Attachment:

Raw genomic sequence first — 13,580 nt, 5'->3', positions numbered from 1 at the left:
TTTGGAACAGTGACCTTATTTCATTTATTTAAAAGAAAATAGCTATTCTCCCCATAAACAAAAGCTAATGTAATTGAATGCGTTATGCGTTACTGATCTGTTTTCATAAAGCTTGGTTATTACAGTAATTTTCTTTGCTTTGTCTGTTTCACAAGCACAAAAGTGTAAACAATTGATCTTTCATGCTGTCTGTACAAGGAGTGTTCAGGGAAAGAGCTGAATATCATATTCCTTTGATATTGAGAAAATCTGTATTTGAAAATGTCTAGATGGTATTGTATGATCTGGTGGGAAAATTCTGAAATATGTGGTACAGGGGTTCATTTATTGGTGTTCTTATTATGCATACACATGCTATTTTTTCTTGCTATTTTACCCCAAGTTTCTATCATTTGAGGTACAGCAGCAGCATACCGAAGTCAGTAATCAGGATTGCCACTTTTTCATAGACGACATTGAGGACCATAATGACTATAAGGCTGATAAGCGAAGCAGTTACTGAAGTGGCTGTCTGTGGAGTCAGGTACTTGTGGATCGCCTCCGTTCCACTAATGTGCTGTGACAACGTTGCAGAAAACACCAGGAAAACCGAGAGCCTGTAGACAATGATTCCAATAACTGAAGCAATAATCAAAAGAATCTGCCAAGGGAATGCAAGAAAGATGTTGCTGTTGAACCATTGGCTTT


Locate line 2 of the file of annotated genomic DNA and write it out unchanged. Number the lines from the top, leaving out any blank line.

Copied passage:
TTTGGAACAGTGACCTTATTTCATTTATTTAAAAGAAAATAGCTATTCTCCCCATAAACAAAAGCTAATGTAATTGAATGCGTTATGCGTTACTGATCTGTTTTCATAAAGCTTGGTTATTACAGTAATTTTCTTTGCTTTGTCTGTTTCACAAGCACAAAAGTGTAAACAATTGATCTTTCATGCTGTCTGTACAAGGAGTGTTCAGGGAAAGAGCTGAATATCATATTCCTTTGATATTGAGAAAATCTGTATTTGAAAATGTCTAGATGGTATTGTATGATCTGGTGGGAAAATTCTGAAATATGTGGTACAGGGGTTCATTTATTGGTGTTCTTATTATGCATACACATGCTATTTTTTCTTGCTATTTTACCCCAAGTTTCTATCATTTGAGGTACAGCAGCAGCATACCGAAGTCAGTAATCAGGATTGCCACTTTTTCATAGACGACATTGAGGACCATAATGACTATAAGGCTGATAAGCGAAGCAGTTACTGAAGTGGCTGTCTGTGGAGTCAGGTACTTGTGGATCGCCTCCGTTCCACTAATGTGCTGTGACAACGTTGCAGAAAACACCAGGAAAACCGAGAGCCTGTAGACAATGATTCCAATAACTGAAGCAATAATCAAAAGAATCTGCCAAGGGAATGCAAGAAAGATGTTGCTGTTGAACCATTGGCTTT